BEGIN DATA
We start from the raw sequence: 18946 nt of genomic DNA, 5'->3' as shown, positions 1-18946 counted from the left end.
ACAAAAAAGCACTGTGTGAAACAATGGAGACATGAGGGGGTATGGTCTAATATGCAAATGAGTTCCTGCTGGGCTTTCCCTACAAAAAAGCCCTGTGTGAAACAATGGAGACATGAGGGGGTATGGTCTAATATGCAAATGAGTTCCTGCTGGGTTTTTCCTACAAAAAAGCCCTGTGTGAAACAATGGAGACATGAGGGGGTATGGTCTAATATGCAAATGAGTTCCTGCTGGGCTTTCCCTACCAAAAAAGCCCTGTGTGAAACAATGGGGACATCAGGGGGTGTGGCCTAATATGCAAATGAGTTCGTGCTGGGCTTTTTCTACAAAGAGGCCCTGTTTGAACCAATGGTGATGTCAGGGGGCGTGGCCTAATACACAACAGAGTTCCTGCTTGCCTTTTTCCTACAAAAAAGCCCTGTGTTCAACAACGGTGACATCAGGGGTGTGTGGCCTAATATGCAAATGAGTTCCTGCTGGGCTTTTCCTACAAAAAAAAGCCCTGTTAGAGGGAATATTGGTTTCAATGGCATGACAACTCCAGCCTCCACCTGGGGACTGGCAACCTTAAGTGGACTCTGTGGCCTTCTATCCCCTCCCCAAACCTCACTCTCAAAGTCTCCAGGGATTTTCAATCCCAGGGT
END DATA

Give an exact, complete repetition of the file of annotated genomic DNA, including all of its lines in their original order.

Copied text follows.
We start from the raw sequence: 18946 nt of genomic DNA, 5'->3' as shown, positions 1-18946 counted from the left end.
ACAAAAAAGCACTGTGTGAAACAATGGAGACATGAGGGGGTATGGTCTAATATGCAAATGAGTTCCTGCTGGGCTTTCCCTACAAAAAAGCCCTGTGTGAAACAATGGAGACATGAGGGGGTATGGTCTAATATGCAAATGAGTTCCTGCTGGGTTTTTCCTACAAAAAAGCCCTGTGTGAAACAATGGAGACATGAGGGGGTATGGTCTAATATGCAAATGAGTTCCTGCTGGGCTTTCCCTACCAAAAAAGCCCTGTGTGAAACAATGGGGACATCAGGGGGTGTGGCCTAATATGCAAATGAGTTCGTGCTGGGCTTTTTCTACAAAGAGGCCCTGTTTGAACCAATGGTGATGTCAGGGGGCGTGGCCTAATACACAACAGAGTTCCTGCTTGCCTTTTTCCTACAAAAAAGCCCTGTGTTCAACAACGGTGACATCAGGGGTGTGTGGCCTAATATGCAAATGAGTTCCTGCTGGGCTTTTCCTACAAAAAAAAGCCCTGTTAGAGGGAATATTGGTTTCAATGGCATGACAACTCCAGCCTCCACCTGGGGACTGGCAACCTTAAGTGGACTCTGTGGCCTTCTATCCCCTCCCCAAACCTCACTCTCAAAGTCTCCAGGGATTTTCAATCCCAGGGT